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Saturday, November 1, 2014

Man And Machine

When man is sent to clean up his shed, he will easily find the following items within seconds: cowl from an 1890s Holmes stereoscope; two matching 1940s Kodak lens assemblies; copper carb float from Briggs & Stratton engine; old Bell and Howell Super-8 camera-grip; trombone bits; poem written years ago about dogs and stuff; brass parts off an irrigation control box.

Suddenly, the items link up in man's mind and his tidying chore changes. Where he expected junk, was determined and ruthless against junk and dedicated to its abolition, man is now awed and hypnotized by possibility, by collocation. Collocation is junk that assumes character and purpose in the presence of man --cool junk.

Oddments emerge from three centuries to combine on a bench. Man builds a machine. He names it Hoots. It will do cool stuff: function (function is stuff man is no good at) will follow form. In this case, the machine is a demonstrably remarkable public speaker.

Hoots recites its little poem with all the finesse of its maker --delayed, jerky gestures and sporadic mouth-paralysis. It has equalled man and relieved him from suffering these particulars in public. But, most importantly, it has distracted man from any further silly ideas about cleaning his shed.


{Clip: Hoots On Dogs And Humans}

22 comments:

  1. Very neat... was he/her/it at your door to welcome kids trick-or-treating?

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    1. Hoots prefers the shed and his perch over the workbench.

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  2. Replies
    1. Most kind. I'll relay your compliment to Hoots

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  3. How marvelously inventive. Hoots can be a source of companionship and amusement for a long time as long as he is maintained.

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    1. I named my 1st hand puppet Hoots when I was little, and he returns in one incarnation of himself or another.

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  4. Hoots is wonderful! A fine speaker too.

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    1. Thanks Tom. I'm sure Hoots will appear again some day.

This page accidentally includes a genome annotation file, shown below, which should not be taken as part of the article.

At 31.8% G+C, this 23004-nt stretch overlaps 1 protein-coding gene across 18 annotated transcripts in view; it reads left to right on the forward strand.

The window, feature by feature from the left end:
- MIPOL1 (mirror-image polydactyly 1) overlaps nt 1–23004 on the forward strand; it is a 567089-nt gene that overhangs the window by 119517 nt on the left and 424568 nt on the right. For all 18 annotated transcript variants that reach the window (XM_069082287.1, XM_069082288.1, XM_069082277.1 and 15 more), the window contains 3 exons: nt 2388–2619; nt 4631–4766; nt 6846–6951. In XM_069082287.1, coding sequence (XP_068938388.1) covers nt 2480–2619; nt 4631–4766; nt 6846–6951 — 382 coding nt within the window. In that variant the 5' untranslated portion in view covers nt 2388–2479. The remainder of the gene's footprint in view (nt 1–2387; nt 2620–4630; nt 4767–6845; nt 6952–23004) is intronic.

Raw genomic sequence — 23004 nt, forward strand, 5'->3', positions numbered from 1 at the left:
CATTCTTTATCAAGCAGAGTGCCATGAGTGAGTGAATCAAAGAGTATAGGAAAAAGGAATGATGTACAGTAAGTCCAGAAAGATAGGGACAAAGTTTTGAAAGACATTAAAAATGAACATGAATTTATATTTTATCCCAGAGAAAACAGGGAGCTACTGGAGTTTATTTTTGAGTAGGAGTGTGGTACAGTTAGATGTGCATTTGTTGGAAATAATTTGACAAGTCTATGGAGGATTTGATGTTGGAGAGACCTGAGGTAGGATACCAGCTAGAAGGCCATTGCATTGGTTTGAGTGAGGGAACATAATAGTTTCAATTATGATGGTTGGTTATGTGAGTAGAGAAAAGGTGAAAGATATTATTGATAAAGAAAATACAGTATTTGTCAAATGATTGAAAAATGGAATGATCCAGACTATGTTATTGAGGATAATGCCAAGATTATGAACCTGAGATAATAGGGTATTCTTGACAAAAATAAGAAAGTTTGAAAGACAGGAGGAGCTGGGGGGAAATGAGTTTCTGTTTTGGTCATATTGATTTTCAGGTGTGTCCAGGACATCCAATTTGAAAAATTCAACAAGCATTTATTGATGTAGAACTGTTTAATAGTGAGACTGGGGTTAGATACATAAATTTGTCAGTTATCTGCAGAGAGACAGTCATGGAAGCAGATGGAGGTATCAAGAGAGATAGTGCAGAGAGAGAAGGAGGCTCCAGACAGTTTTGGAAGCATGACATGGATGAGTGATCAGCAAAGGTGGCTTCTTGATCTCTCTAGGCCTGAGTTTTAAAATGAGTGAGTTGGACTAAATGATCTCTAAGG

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  5. I like Hoots...he/she/it has such a kind understanding face and a wonderful style of delivery.

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    1. Hoots is trying to get his mouth synchronized right now but I like his face too.

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    1. Most kind Arleen, but sometimes he literally goes to pieces in mid-recitation.

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  7. I was hoping for something more 'Deus ex Machina', but then again I'm currently far from home and saying 'Buon Girono' to people in a few minutes when I go down to the hotel lobby to find nothing is open yet.....awake far too early.

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    1. Ha! Buongiorno (Good morning) is so close to Buon Girono (Happy Haunting) that I consider it a perfect close to Halloween weekend. Are you in an Italian hotel or a coffee shop by that name in the Bay Area? Have fun!

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  8. Dear Geo.,
    do I understand it right: did you build this wonderful lively machine? It looks marvellous - and I am sure it will clean not only the shed, but also the house.
    As to mimicking his master : I am convinced that it is not necessary to create an alter ego, Geo, - no suffering in public, though we all do - forgetting that people are much kinder than we think, and able to see the whole person, not only appearances. (That coming from a woman who is addicted to "Keeping Up Appearances", the TV series).

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    1. Dear Brigitta,

      Yes, Hoots was built on my workbench, not intentionally as alter-ego even though he resembles me. Admittedly, I have done some public speaking but it always gives me the jumps. I too delight in the TV series, "Keeping Up Appearances"!

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  9. Hoots is a hoot! Love his poem, too.

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  10. Hoots has more soul than most machines. Our sheds seem underpopulated now. Perhaps if I paint a face on the old deep freeze and name some more spiders...

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    1. Thanks Lisa! Deep freeze face sounds fun. I think all my spiders prefer to be called by their family name, Webber.

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  11. This is so very profound. From a shed of collections, of odds and ends of a man's life, Hoots has captured his own soul and heart. Could he reappear and astound us again?

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    1. I have no doubt we'll see Hoots again, but must wait until my son visits and uploads clips for me --I don't know how.

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